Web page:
Wear a loose fitting rubber band on your wrist and when negative thoughts go through your mind, snap the rubber band hard enough to stop the thought.  If a rubber band isn’t convenient, tighten a fist as a reminder to stop thinking that way.

Once you succeed in stopping the thought, take a few slow, deep breaths, relax, and change your thoughts to ones that are positive and optimistic. For example, when you catch yourself beginning a thought with “What if…,”  change it immediately to “No big deal.  I’ll learn from this and move on.” Always tell yourself to move on to the next opportunity and never linger on the negative situation that already passed.

Once you have taught your team these tips, pair them up and role play negative thinking scenarios and practice healthy responses.  Share examples with the rest of the team.

#2) Give yourself positive affirmations, continuously.  Regardless of what happened that you are not happy about, look to the next opportunity right now. Fill your thinking with positive affirmations about yourself, such as… “I am a very successful sales professional. In my career, I have bounced back from many disappointments and achieved success. I don’t have to be perfect to be successful, and I don’t have to get every sale to be successful.” 

A great plan is to have each member of your team write down 10 positive affirmations and say each one 10 times in the morning and 10 times in the evening.  Make sure they write down the affirmations, not just think about them.

# 3) Visualize sales success before you approach potential customers. Visualize yourself preparing for your next sales call and feeling confident as you enter the room. Visualize the sights and sounds around you as you begin. Picture the customer smiling and nodding in agreement as you show him/her how your product or service is perfect for their needs.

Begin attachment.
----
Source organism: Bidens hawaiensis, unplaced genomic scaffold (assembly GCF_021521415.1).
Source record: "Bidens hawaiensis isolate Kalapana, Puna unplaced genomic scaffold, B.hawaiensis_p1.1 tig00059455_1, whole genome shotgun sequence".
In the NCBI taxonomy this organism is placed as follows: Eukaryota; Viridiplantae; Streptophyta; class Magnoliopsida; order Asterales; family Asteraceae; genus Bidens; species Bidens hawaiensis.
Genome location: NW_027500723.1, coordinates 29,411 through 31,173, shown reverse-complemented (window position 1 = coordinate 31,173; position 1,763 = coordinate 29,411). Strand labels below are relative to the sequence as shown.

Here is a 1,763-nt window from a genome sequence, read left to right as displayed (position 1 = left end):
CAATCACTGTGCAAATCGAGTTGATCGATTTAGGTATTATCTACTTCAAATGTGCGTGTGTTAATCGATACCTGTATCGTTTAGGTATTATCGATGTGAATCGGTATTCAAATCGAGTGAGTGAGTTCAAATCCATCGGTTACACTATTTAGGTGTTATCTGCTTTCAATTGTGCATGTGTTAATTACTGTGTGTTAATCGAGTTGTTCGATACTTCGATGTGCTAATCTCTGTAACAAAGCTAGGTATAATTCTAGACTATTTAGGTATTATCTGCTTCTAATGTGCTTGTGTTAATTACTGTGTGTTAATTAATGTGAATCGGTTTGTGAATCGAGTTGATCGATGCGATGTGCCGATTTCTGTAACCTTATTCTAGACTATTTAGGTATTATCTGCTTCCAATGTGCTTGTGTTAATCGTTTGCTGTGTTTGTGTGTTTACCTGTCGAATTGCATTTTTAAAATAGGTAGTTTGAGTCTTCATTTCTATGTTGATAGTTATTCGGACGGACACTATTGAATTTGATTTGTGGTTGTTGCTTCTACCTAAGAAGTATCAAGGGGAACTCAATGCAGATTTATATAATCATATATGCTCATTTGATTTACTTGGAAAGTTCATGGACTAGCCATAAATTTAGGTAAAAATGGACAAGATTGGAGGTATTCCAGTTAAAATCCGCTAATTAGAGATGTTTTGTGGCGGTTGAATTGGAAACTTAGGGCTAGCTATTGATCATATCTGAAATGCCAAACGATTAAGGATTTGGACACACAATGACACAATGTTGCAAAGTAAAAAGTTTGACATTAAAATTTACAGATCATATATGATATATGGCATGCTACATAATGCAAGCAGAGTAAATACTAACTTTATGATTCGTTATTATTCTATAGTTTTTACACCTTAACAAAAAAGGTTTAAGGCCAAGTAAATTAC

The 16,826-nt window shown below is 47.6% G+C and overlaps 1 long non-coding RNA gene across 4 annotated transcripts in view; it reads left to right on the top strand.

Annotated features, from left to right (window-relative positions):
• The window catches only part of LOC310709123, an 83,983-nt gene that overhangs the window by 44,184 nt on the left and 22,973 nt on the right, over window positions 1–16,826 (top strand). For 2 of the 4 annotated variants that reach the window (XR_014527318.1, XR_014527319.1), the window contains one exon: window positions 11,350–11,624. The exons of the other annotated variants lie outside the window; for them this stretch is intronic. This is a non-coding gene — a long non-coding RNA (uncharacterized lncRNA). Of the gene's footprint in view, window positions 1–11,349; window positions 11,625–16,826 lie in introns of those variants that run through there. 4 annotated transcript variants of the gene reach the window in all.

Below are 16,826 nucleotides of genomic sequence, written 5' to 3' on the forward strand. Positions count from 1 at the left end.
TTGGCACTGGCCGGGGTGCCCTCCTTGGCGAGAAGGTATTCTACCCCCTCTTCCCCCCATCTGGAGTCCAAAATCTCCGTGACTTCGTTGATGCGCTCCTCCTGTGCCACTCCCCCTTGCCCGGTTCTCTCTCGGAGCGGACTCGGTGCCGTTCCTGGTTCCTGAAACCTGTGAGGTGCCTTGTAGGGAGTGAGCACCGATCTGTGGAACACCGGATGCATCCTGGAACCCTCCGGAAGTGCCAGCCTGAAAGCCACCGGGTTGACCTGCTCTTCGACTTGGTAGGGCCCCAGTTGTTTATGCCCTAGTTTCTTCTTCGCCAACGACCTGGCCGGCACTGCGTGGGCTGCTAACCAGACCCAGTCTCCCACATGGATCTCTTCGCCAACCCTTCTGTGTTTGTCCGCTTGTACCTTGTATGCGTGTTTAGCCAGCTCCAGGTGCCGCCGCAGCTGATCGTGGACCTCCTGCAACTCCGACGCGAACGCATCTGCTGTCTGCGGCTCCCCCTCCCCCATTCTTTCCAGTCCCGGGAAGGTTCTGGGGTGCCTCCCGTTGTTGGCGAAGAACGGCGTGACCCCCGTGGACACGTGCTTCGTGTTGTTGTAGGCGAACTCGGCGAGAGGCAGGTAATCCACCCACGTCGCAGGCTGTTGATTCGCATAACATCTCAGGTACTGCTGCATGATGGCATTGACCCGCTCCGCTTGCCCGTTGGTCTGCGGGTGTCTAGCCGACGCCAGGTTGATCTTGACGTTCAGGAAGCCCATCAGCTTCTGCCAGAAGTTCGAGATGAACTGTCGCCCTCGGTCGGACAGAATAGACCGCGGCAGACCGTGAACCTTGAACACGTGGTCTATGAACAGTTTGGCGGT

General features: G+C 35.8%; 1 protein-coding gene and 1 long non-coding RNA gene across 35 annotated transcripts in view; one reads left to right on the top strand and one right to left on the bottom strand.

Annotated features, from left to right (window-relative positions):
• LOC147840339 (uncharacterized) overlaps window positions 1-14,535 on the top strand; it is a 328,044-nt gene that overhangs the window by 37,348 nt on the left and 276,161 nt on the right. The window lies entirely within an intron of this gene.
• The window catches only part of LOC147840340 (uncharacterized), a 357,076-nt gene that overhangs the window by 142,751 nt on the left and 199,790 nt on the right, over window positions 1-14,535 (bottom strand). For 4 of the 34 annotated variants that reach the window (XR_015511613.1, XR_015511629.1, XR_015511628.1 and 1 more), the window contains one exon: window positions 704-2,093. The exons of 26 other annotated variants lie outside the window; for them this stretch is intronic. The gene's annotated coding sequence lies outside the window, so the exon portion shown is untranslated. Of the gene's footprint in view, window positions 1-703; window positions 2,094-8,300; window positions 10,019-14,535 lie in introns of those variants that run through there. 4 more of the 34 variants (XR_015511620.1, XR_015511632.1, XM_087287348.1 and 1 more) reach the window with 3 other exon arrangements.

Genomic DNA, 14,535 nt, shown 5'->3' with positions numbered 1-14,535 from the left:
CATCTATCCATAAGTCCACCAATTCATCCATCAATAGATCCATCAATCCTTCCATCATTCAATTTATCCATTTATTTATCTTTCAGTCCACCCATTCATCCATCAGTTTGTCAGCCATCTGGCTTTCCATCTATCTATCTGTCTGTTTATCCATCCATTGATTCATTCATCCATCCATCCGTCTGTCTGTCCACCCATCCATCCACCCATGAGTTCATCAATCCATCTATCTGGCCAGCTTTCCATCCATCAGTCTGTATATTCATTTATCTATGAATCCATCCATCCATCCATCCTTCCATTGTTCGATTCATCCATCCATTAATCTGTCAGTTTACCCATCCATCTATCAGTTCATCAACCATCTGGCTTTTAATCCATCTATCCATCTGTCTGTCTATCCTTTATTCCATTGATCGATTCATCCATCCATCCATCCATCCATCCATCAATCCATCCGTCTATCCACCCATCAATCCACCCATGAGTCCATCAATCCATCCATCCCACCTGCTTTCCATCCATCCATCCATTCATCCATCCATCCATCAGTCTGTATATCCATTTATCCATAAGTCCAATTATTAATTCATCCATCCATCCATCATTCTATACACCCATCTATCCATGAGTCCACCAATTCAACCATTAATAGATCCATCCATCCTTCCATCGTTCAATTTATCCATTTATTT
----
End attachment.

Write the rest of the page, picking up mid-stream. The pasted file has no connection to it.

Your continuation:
#4) Use the power of goal setting. You are 11 times more likely to reach a goal when you write it down, as opposed to simply thinking about it. Write down short and long-term sales-related goals that are specific and action-oriented. Ensure the goals are realistic.

Next, visualize yourself feeling wonderful once you achieve that goal. Imagine it as if you’ve already achieved the goal. It’s important to then list ways in which you could (or did in the past) sabotage yourself from accomplishing the goal, and how you’ll avoid that behavior.

Training your team to recognize negative distractions resulting from sales  disappointments and how to overcome those distractions will give them the mental toughness necessary to be continually successful.

Stay tuned for the next installment: Finale Friday.

 

Free 20 Minute Telephone Consultation with Psychologist Dr. Jack Singer

About the Author:

Dr. Jack Singer is a professional speaker, trainer and psychologist. He has been speaking for and training Fortune 1000 companies, associations, CEO’s and elite athletes for 34 years. Among the association conventions which Dr. Jack has keynoted are those which serve financial planners.